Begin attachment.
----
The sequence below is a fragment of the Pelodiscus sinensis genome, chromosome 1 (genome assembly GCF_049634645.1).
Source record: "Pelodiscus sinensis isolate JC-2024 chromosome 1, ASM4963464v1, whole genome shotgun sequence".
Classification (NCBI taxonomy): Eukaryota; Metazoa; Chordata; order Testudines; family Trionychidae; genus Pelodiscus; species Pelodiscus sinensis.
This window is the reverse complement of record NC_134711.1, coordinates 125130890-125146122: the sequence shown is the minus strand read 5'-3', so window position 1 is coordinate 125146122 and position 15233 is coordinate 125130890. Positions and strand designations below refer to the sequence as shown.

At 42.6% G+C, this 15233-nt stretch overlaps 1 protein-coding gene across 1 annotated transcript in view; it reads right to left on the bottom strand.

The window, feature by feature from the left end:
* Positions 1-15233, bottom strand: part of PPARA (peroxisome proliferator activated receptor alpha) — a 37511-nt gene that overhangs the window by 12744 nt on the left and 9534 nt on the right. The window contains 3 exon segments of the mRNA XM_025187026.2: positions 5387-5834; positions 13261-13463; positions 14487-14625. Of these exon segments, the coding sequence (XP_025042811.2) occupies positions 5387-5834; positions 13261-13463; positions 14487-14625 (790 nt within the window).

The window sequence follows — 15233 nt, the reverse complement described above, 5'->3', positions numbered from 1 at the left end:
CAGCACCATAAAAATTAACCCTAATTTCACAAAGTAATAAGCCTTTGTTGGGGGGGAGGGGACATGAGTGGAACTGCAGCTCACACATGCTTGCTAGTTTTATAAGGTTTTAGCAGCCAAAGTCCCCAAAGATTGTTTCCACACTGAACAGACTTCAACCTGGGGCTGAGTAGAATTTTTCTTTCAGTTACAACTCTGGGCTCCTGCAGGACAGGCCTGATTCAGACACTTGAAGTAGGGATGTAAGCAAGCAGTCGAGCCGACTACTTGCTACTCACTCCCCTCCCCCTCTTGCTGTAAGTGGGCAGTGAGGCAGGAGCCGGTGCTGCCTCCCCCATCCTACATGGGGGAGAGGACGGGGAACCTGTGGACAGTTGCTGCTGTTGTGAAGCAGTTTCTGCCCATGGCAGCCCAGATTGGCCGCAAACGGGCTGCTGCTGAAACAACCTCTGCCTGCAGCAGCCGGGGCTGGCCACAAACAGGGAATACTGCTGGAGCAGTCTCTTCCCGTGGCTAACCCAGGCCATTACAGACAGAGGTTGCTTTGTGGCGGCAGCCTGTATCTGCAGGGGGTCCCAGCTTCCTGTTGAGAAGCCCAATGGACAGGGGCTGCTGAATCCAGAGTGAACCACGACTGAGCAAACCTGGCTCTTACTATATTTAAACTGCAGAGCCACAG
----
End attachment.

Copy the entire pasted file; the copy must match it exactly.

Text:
The sequence below is a fragment of the Pelodiscus sinensis genome, chromosome 1 (genome assembly GCF_049634645.1).
Source record: "Pelodiscus sinensis isolate JC-2024 chromosome 1, ASM4963464v1, whole genome shotgun sequence".
Classification (NCBI taxonomy): Eukaryota; Metazoa; Chordata; order Testudines; family Trionychidae; genus Pelodiscus; species Pelodiscus sinensis.
This window is the reverse complement of record NC_134711.1, coordinates 125130890-125146122: the sequence shown is the minus strand read 5'-3', so window position 1 is coordinate 125146122 and position 15233 is coordinate 125130890. Positions and strand designations below refer to the sequence as shown.

At 42.6% G+C, this 15233-nt stretch overlaps 1 protein-coding gene across 1 annotated transcript in view; it reads right to left on the bottom strand.

The window, feature by feature from the left end:
* Positions 1-15233, bottom strand: part of PPARA (peroxisome proliferator activated receptor alpha) — a 37511-nt gene that overhangs the window by 12744 nt on the left and 9534 nt on the right. The window contains 3 exon segments of the mRNA XM_025187026.2: positions 5387-5834; positions 13261-13463; positions 14487-14625. Of these exon segments, the coding sequence (XP_025042811.2) occupies positions 5387-5834; positions 13261-13463; positions 14487-14625 (790 nt within the window).

The window sequence follows — 15233 nt, the reverse complement described above, 5'->3', positions numbered from 1 at the left end:
CAGCACCATAAAAATTAACCCTAATTTCACAAAGTAATAAGCCTTTGTTGGGGGGGAGGGGACATGAGTGGAACTGCAGCTCACACATGCTTGCTAGTTTTATAAGGTTTTAGCAGCCAAAGTCCCCAAAGATTGTTTCCACACTGAACAGACTTCAACCTGGGGCTGAGTAGAATTTTTCTTTCAGTTACAACTCTGGGCTCCTGCAGGACAGGCCTGATTCAGACACTTGAAGTAGGGATGTAAGCAAGCAGTCGAGCCGACTACTTGCTACTCACTCCCCTCCCCCTCTTGCTGTAAGTGGGCAGTGAGGCAGGAGCCGGTGCTGCCTCCCCCATCCTACATGGGGGAGAGGACGGGGAACCTGTGGACAGTTGCTGCTGTTGTGAAGCAGTTTCTGCCCATGGCAGCCCAGATTGGCCGCAAACGGGCTGCTGCTGAAACAACCTCTGCCTGCAGCAGCCGGGGCTGGCCACAAACAGGGAATACTGCTGGAGCAGTCTCTTCCCGTGGCTAACCCAGGCCATTACAGACAGAGGTTGCTTTGTGGCGGCAGCCTGTATCTGCAGGGGGTCCCAGCTTCCTGTTGAGAAGCCCAATGGACAGGGGCTGCTGAATCCAGAGTGAACCACGACTGAGCAAACCTGGCTCTTACTATATTTAAACTGCAGAGCCACAG